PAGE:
The White House has begun informing governors across the country of the resettlement plans for the initial group of at least 65,000 Afghan evacuees who will rebuild their lives in the U.S.
The State Department alerted California, the largest state, that it would welcome more than any other state — an estimated 5,200 refugees, according to State Department data obtained by the Associated Press.
While the first group of evacuees rounds out at 37,000, the Biden administration has asked Congress to help fund the settlement of tens of thousands more.
Data shows that Northern California, Texas, Maryland, and Virginia have traditionally taken in a more significant number of Afghans than other states. By September 2022, there could be nearly 100,000 refugees resettled in the states.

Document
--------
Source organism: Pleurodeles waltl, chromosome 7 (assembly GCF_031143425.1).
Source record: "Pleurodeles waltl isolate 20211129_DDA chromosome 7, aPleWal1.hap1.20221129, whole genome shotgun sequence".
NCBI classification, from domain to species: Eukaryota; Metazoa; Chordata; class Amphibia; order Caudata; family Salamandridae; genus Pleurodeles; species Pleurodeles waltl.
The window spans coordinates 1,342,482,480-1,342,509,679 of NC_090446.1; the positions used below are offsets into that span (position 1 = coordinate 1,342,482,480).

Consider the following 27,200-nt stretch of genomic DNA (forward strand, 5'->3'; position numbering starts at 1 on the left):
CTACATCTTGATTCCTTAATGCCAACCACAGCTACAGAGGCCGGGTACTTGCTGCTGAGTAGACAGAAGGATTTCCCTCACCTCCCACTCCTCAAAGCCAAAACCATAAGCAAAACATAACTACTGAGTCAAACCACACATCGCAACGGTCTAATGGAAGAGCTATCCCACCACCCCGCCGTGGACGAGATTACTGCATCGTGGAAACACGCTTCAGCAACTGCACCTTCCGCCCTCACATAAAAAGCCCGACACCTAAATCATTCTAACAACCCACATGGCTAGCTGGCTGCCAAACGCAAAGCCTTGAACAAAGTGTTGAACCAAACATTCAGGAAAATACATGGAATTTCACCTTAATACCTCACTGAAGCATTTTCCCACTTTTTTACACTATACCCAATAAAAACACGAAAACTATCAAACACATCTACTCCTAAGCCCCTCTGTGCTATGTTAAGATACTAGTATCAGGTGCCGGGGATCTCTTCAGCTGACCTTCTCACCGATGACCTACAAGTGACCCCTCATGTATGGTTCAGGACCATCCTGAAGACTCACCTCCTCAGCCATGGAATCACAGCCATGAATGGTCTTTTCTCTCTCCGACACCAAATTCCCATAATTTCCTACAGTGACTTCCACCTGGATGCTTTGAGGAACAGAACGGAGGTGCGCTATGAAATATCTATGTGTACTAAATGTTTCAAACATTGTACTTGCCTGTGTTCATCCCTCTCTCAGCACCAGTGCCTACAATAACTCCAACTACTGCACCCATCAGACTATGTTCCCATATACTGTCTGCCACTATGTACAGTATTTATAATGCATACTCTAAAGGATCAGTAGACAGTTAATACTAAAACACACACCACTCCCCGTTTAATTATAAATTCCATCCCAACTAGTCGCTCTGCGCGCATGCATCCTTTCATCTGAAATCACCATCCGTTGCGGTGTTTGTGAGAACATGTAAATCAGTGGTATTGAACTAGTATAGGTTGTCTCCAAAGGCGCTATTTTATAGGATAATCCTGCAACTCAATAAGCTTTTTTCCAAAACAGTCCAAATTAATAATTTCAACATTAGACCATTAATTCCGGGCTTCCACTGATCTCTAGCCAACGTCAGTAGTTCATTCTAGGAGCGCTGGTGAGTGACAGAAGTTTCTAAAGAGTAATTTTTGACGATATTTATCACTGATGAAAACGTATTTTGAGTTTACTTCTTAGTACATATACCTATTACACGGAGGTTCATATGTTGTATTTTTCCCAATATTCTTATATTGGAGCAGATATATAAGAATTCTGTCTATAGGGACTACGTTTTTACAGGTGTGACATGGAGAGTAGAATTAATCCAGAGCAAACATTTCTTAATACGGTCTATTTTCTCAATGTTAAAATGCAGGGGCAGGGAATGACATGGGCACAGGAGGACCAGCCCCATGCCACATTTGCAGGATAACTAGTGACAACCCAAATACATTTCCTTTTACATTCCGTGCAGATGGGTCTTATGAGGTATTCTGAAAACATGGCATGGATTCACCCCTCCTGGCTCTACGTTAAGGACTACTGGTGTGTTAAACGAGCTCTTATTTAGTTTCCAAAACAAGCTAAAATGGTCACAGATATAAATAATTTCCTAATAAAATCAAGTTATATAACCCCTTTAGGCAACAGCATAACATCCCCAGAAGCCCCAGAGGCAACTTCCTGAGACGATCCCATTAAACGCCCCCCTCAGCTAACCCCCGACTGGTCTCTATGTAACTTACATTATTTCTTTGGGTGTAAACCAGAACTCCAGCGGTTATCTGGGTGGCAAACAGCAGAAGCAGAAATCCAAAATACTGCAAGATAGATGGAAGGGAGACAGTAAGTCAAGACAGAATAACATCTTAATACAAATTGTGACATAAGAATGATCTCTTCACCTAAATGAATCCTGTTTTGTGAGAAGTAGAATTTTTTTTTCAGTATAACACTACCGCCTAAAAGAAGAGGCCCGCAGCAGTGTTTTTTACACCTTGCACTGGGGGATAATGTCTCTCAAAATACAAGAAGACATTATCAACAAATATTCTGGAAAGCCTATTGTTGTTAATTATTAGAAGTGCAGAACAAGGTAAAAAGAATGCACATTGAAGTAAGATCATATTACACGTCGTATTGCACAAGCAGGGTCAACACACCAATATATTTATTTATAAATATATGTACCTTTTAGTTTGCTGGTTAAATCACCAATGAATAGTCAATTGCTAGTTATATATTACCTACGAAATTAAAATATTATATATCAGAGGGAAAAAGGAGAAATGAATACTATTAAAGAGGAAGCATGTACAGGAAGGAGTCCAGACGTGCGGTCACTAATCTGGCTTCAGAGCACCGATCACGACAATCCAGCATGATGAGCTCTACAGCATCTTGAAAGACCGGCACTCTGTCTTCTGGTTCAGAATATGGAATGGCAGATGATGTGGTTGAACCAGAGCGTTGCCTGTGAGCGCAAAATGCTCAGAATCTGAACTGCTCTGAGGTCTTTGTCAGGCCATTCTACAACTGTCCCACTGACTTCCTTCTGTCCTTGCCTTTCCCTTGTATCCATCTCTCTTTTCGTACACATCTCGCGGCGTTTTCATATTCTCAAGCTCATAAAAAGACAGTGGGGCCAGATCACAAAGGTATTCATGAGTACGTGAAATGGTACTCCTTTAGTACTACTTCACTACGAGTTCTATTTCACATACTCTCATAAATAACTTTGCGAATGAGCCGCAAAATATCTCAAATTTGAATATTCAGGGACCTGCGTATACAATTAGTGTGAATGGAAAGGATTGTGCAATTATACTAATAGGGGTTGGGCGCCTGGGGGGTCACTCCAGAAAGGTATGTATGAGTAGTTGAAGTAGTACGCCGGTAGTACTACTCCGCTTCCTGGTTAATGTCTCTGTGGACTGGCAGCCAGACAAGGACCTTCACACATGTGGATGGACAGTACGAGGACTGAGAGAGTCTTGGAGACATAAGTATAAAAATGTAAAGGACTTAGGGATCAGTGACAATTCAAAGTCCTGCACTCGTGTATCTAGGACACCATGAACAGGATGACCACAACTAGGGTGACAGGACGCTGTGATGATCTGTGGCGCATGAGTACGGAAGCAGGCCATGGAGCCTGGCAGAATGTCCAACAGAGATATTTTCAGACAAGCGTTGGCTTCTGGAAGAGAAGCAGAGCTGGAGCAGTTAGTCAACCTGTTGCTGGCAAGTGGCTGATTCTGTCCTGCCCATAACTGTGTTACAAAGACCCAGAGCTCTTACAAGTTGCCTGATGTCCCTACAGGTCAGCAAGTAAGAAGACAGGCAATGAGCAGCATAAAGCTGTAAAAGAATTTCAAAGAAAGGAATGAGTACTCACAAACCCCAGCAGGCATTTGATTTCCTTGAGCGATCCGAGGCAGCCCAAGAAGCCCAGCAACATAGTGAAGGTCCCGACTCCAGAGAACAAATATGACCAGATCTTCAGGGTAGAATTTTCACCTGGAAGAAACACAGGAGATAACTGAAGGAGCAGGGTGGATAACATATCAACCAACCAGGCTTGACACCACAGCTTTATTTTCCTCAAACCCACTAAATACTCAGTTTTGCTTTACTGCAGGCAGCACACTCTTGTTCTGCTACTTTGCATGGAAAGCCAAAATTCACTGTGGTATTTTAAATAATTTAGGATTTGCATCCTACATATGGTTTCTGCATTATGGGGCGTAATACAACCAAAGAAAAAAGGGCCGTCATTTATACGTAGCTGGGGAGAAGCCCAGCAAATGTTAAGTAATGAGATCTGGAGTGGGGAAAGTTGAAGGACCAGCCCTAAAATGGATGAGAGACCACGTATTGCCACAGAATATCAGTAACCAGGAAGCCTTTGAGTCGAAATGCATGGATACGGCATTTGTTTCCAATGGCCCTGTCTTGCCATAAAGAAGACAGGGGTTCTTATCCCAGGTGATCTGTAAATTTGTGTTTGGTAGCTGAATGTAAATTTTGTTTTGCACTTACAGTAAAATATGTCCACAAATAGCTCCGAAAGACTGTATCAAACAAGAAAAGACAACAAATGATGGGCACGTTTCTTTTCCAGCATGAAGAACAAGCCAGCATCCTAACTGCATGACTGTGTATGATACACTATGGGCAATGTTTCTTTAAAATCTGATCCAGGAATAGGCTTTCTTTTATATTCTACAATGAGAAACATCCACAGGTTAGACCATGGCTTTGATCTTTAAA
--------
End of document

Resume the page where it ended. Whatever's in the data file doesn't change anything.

The U.S. Department of State contacted local governments to coordinate where best to resettle Afghan evacuees, considering the cost of living and the number of job openings in areas.
Afghan refugees must be vetted before they can settle in the United States. Homeland Security set up the clearance process, which requires every person at least 12-years-old to be vaccinated.
The federal government will also award evacuees a $1,225 stipend to help with their initial expenses.